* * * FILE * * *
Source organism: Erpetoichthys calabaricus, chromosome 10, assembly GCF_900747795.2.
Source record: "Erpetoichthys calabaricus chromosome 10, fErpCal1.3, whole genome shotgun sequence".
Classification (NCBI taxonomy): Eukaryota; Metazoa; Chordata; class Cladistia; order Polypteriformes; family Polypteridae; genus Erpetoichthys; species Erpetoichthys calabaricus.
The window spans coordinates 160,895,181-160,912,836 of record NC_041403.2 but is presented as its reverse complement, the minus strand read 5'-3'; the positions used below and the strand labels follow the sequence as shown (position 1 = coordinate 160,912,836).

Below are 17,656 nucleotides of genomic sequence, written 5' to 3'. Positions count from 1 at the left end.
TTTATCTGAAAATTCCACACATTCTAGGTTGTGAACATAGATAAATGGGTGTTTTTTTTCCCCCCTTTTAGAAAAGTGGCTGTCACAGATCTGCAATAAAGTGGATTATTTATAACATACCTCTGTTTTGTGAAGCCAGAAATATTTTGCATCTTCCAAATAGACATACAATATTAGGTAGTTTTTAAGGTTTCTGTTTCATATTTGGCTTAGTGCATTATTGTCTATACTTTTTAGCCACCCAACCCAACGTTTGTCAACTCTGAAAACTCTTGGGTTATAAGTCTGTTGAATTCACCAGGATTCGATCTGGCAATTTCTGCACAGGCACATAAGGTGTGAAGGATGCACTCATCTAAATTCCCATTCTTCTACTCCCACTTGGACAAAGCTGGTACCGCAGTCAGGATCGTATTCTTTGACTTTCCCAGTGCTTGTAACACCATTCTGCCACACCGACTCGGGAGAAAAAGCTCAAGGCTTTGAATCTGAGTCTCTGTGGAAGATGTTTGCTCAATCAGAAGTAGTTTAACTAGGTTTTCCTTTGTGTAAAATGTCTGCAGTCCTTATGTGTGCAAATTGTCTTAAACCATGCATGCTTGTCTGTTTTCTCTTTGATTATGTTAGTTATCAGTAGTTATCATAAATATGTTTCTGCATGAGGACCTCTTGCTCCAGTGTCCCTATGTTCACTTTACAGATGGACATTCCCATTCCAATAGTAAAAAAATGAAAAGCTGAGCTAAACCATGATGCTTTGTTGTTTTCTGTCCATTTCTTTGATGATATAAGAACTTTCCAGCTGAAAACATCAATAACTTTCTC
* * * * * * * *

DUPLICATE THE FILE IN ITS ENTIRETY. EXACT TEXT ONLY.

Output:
Source organism: Erpetoichthys calabaricus, chromosome 10, assembly GCF_900747795.2.
Source record: "Erpetoichthys calabaricus chromosome 10, fErpCal1.3, whole genome shotgun sequence".
Classification (NCBI taxonomy): Eukaryota; Metazoa; Chordata; class Cladistia; order Polypteriformes; family Polypteridae; genus Erpetoichthys; species Erpetoichthys calabaricus.
The window spans coordinates 160,895,181-160,912,836 of record NC_041403.2 but is presented as its reverse complement, the minus strand read 5'-3'; the positions used below and the strand labels follow the sequence as shown (position 1 = coordinate 160,912,836).

Below are 17,656 nucleotides of genomic sequence, written 5' to 3'. Positions count from 1 at the left end.
TTTATCTGAAAATTCCACACATTCTAGGTTGTGAACATAGATAAATGGGTGTTTTTTTTCCCCCCTTTTAGAAAAGTGGCTGTCACAGATCTGCAATAAAGTGGATTATTTATAACATACCTCTGTTTTGTGAAGCCAGAAATATTTTGCATCTTCCAAATAGACATACAATATTAGGTAGTTTTTAAGGTTTCTGTTTCATATTTGGCTTAGTGCATTATTGTCTATACTTTTTAGCCACCCAACCCAACGTTTGTCAACTCTGAAAACTCTTGGGTTATAAGTCTGTTGAATTCACCAGGATTCGATCTGGCAATTTCTGCACAGGCACATAAGGTGTGAAGGATGCACTCATCTAAATTCCCATTCTTCTACTCCCACTTGGACAAAGCTGGTACCGCAGTCAGGATCGTATTCTTTGACTTTCCCAGTGCTTGTAACACCATTCTGCCACACCGACTCGGGAGAAAAAGCTCAAGGCTTTGAATCTGAGTCTCTGTGGAAGATGTTTGCTCAATCAGAAGTAGTTTAACTAGGTTTTCCTTTGTGTAAAATGTCTGCAGTCCTTATGTGTGCAAATTGTCTTAAACCATGCATGCTTGTCTGTTTTCTCTTTGATTATGTTAGTTATCAGTAGTTATCATAAATATGTTTCTGCATGAGGACCTCTTGCTCCAGTGTCCCTATGTTCACTTTACAGATGGACATTCCCATTCCAATAGTAAAAAAATGAAAAGCTGAGCTAAACCATGATGCTTTGTTGTTTTCTGTCCATTTCTTTGATGATATAAGAACTTTCCAGCTGAAAACATCAATAACTTTCTC